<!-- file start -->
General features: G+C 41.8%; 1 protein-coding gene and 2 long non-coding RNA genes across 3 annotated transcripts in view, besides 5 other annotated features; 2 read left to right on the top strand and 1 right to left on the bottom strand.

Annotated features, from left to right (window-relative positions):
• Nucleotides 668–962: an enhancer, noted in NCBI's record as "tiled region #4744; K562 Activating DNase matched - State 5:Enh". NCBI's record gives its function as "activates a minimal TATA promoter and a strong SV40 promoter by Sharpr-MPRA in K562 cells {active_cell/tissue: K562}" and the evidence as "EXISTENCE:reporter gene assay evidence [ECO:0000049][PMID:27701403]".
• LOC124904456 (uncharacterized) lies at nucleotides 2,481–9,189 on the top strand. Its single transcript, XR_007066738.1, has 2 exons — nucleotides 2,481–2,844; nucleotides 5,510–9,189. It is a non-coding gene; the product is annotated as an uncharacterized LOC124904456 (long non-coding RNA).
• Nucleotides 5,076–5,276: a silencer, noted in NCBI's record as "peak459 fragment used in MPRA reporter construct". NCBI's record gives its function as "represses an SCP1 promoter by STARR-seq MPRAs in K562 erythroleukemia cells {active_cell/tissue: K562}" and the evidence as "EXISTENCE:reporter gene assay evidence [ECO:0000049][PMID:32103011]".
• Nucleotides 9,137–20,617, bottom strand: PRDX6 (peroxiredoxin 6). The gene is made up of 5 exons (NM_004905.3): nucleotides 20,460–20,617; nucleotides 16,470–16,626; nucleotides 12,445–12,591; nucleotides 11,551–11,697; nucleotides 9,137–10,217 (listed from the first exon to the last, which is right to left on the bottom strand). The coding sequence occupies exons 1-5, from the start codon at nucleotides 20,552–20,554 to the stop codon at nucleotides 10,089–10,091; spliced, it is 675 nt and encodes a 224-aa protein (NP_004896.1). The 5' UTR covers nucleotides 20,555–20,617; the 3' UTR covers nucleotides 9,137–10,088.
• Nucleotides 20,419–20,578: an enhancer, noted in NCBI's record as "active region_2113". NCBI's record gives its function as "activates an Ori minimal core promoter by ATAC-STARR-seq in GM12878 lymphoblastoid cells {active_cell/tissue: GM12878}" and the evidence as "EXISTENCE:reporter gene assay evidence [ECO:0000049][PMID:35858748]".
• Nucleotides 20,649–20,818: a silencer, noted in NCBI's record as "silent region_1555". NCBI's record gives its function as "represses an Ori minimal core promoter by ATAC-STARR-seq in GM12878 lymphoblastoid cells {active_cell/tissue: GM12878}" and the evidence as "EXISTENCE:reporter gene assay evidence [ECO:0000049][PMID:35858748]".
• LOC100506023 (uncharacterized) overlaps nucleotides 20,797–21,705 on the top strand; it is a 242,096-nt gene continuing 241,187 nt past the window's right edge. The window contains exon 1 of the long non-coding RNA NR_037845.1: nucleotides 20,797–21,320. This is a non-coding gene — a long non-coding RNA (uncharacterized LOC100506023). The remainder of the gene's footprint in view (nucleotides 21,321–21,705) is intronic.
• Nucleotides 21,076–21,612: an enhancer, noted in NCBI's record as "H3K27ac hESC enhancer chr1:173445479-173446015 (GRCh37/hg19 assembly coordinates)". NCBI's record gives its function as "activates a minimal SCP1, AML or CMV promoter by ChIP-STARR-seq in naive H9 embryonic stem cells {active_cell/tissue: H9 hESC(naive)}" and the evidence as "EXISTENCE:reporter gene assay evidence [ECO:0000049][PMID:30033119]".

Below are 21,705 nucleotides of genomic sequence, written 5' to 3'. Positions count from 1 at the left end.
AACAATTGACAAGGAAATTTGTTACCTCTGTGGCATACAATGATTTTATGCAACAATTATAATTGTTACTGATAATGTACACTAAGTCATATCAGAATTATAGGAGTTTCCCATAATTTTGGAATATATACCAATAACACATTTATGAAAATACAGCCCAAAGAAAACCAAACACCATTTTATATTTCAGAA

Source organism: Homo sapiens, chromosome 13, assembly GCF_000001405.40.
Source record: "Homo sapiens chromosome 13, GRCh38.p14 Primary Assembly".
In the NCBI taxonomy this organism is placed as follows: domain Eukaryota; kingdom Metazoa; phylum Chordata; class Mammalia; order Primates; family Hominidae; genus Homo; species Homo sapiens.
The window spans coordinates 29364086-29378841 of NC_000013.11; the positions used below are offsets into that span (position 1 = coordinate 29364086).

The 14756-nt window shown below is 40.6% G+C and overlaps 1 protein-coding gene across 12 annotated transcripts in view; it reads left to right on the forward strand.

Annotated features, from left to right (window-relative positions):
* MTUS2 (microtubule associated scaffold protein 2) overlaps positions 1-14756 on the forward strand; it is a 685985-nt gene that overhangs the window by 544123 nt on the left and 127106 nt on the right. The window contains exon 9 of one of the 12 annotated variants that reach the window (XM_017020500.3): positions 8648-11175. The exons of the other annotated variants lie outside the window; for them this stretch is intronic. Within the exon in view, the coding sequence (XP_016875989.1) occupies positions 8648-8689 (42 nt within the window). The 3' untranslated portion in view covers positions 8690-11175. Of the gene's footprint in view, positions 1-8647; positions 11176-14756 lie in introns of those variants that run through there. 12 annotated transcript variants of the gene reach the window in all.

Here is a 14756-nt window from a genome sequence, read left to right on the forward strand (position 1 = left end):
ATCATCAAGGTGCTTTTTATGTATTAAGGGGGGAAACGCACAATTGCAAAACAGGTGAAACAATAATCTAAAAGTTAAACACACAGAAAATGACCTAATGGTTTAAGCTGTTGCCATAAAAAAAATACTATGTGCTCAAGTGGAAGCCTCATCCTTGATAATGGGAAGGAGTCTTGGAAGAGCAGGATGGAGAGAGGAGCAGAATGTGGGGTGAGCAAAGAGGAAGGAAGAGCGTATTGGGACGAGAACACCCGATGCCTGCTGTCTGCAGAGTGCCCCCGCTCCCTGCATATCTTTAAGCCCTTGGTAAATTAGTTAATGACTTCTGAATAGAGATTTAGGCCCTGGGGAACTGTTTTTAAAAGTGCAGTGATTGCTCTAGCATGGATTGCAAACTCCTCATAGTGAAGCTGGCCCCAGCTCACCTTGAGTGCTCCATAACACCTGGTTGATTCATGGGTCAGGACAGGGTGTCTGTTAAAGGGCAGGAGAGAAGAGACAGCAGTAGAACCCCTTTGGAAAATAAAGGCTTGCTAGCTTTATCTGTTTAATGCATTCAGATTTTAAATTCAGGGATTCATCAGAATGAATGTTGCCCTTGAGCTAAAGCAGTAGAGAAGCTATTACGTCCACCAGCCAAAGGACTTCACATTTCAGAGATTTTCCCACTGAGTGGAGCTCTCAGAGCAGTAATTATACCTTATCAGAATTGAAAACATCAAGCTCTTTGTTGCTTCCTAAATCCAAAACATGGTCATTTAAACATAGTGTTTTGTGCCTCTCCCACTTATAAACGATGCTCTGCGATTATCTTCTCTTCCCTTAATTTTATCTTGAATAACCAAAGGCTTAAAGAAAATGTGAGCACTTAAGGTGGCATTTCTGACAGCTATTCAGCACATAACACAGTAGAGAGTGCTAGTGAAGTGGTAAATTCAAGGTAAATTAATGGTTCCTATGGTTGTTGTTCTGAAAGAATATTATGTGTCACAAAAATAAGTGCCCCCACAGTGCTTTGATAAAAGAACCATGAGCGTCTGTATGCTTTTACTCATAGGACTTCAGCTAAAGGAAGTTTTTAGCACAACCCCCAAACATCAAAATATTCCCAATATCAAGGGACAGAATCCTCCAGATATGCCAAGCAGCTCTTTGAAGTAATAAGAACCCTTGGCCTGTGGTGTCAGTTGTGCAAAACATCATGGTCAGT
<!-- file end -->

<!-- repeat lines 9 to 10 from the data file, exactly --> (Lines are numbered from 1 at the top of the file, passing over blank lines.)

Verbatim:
• LOC100506023 (uncharacterized) overlaps nucleotides 20,797–21,705 on the top strand; it is a 242,096-nt gene continuing 241,187 nt past the window's right edge. The window contains exon 1 of the long non-coding RNA NR_037845.1: nucleotides 20,797–21,320. This is a non-coding gene — a long non-coding RNA (uncharacterized LOC100506023). The remainder of the gene's footprint in view (nucleotides 21,321–21,705) is intronic.
• Nucleotides 21,076–21,612: an enhancer, noted in NCBI's record as "H3K27ac hESC enhancer chr1:173445479-173446015 (GRCh37/hg19 assembly coordinates)". NCBI's record gives its function as "activates a minimal SCP1, AML or CMV promoter by ChIP-STARR-seq in naive H9 embryonic stem cells {active_cell/tissue: H9 hESC(naive)}" and the evidence as "EXISTENCE:reporter gene assay evidence [ECO:0000049][PMID:30033119]".